Beyond scratching and pain that can be associated with disturbing sleep there are studies that have been conducted that have demonstrated that those diagnosed with psoriasis are more likely to have severe sleep apnea as well.One study also found a higher prevalence of restless leg syndrome in those with psoriasis. Both of these conditions can impact a good night’s sleep.1
Tips for a better night’s sleep
So, what can you do to disrupt that scratching-sleepless-symptom flare-up cycle? We’ve gathered some tips from the community to hopefully help you work towards a better night’s rest.
1. Sign up for a sleep study
Sleep studies (also called polysomnography) are used to test and diagnose sleep disorders. The polysomnography measures and records brain waves, oxygen levels in the blood, eye and leg movements that occur while sleeping as well as heart rate and breathing. Sleep studies are typically conducted at a hospital or a specialty care center that has a sleep clinic. Patients are scheduled to stay overnight at the sleep clinic in order for the sleep patterns to be recorded.2 Sleep studies are the method to diagnosis if someone is suffering from sleep apnea and what the level of severity is. Sleep apnea could be a condition that is impacting one’s sleep on top of their psoriasis. Symptoms of sleep apnea include loud snoring, waking up and still feeling tired after a full night’s sleep, headaches and/or stoppage of breathing or gasping while asleep. Those who are overweight or obese are at a higher risk of having sleep apnea.3 There are treatment options available for those with sleep apnea based on the level of severity. For example, the treatment of choice for obstructive sleep apnea is continuous positive airway pressure device (CPAP). A CPAP is a mask that is made to fit over the nose and/or mouth, and works by gently blowing air into the individual’s airway to help keep it open during sleep.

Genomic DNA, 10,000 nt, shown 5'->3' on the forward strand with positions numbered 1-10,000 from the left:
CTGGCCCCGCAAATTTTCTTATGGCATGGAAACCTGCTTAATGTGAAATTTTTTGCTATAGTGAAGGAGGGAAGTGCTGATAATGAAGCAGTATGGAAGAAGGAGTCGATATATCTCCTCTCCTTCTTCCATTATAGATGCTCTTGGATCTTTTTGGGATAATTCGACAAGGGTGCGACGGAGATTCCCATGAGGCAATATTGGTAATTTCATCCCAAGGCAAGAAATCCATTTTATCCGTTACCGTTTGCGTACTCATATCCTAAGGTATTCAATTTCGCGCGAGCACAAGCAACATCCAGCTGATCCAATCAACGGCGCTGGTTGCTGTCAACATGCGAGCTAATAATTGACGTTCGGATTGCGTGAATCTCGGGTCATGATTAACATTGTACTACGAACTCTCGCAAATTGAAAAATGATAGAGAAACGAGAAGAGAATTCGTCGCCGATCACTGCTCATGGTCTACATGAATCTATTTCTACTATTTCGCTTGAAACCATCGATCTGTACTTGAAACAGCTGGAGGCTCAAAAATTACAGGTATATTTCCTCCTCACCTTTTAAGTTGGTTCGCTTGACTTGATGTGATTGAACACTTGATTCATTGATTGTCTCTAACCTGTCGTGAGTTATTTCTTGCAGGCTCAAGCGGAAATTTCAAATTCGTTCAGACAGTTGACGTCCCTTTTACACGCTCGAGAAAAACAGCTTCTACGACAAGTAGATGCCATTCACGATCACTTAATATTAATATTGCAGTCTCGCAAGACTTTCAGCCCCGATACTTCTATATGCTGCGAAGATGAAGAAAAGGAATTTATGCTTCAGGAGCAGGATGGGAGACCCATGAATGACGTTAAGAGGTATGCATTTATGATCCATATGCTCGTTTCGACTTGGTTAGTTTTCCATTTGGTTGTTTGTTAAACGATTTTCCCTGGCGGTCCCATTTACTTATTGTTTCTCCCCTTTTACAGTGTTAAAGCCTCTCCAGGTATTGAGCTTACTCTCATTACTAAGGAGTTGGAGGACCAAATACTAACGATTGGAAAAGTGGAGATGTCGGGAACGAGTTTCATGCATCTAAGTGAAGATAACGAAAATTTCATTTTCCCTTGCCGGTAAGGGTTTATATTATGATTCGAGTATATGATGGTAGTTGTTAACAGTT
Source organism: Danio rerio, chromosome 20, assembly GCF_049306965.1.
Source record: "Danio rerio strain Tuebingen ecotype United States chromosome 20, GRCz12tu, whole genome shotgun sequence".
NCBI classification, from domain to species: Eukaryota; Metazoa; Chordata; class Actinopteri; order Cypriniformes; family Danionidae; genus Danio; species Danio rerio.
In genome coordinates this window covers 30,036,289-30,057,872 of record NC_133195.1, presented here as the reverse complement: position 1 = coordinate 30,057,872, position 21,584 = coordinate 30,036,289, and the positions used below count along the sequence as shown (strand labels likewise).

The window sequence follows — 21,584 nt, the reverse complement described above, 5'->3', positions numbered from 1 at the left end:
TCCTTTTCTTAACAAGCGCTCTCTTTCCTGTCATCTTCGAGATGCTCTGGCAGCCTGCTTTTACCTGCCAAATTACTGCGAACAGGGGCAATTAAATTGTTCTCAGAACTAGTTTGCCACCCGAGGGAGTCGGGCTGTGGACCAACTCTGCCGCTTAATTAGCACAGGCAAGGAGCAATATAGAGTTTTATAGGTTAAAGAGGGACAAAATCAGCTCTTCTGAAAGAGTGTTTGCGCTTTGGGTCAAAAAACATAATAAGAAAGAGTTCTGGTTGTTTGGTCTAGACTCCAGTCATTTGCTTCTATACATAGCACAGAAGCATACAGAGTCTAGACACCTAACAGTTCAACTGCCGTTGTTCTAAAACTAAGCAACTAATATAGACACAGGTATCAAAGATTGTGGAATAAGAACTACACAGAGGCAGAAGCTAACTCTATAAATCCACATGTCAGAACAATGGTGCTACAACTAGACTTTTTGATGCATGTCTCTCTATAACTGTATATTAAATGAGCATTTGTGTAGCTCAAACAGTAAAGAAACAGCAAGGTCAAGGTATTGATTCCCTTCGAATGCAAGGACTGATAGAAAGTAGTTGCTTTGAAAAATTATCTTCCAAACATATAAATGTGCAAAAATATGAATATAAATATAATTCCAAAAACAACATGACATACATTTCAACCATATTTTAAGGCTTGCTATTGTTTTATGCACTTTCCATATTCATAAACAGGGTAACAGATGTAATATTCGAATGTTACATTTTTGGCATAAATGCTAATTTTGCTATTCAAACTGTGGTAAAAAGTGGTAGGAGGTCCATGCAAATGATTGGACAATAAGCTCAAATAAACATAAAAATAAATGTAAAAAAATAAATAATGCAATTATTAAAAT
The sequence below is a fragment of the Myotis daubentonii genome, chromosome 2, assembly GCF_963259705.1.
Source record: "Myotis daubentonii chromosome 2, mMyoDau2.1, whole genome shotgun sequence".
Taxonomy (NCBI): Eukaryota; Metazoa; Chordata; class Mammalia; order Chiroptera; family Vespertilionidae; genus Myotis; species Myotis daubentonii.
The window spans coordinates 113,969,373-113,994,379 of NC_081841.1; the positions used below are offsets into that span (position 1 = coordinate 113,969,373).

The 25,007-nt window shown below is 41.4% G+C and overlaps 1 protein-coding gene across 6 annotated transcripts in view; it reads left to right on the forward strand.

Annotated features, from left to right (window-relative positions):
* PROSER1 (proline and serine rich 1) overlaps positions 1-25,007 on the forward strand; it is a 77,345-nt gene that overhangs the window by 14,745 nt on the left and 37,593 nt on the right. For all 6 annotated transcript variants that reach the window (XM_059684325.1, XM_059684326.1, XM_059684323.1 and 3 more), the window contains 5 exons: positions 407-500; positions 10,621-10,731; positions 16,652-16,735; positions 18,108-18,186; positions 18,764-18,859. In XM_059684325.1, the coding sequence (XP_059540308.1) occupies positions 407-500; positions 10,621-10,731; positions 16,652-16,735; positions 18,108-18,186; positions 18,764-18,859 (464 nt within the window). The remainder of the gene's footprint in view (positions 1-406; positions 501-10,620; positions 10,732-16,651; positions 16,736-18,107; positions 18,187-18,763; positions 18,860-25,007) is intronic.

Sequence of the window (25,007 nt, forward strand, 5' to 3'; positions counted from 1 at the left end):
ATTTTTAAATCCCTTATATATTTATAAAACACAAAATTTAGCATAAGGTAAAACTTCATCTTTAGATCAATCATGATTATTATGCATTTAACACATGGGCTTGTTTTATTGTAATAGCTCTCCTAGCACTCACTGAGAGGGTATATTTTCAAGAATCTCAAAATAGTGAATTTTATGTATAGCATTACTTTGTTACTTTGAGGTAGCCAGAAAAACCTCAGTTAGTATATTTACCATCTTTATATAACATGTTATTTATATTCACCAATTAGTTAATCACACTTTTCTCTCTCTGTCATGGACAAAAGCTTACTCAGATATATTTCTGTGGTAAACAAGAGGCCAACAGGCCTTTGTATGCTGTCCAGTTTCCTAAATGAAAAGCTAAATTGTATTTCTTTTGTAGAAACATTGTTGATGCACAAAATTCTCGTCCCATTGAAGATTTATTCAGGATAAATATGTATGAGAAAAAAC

2. Put down the caffeinated beverage!
This seems like a no-brainer, but sometimes caffeine, even towards the end of the day, can impact sleep. Opt for herbal options, like a caffeine free tea in the evening or later afternoon. Water with fruit can also be a good option as it is both hydrating and the fruit can add the little extra flavor boost you were craving.
3. Keep that room cool as a cucumber
Temperature does matter when it comes to sleep! The bottom line when it comes to temperature in your den is to try and keep your thermostat somewhere between 65 and 72 degrees Fahrenheit, research suggests.5 Keeping the temperature cooler lets your brain know that it is time to shut down for the evening. If a room is too hot or too cold your body’s internal thermostat does not recognize it is time for bed.
4. Lights out
Keep your room you sleep in as dark as possible. Our body is programmed to sleep when it is dark. Circadian rhythm, our bodies natural way of regulating sleep, can be influenced by light and darkness. Light hinders the secretion of melatonin, which is a hormone that naturally promotes sleep. Therefore if you have light exposure in your bedroom it could be confusing your brain so it doesn’t produce melatonin. The darker you can make the sleeping den- the better!
5. Beds are made for sleeping
While many of us like to climb into bed and watch TV, read a book, look at our phone one last time before bed…it is important to try and make your bed the place where you sleep only. Having a spot that is dedicated for sleeping can be a helpful part of a healthy sleep routine.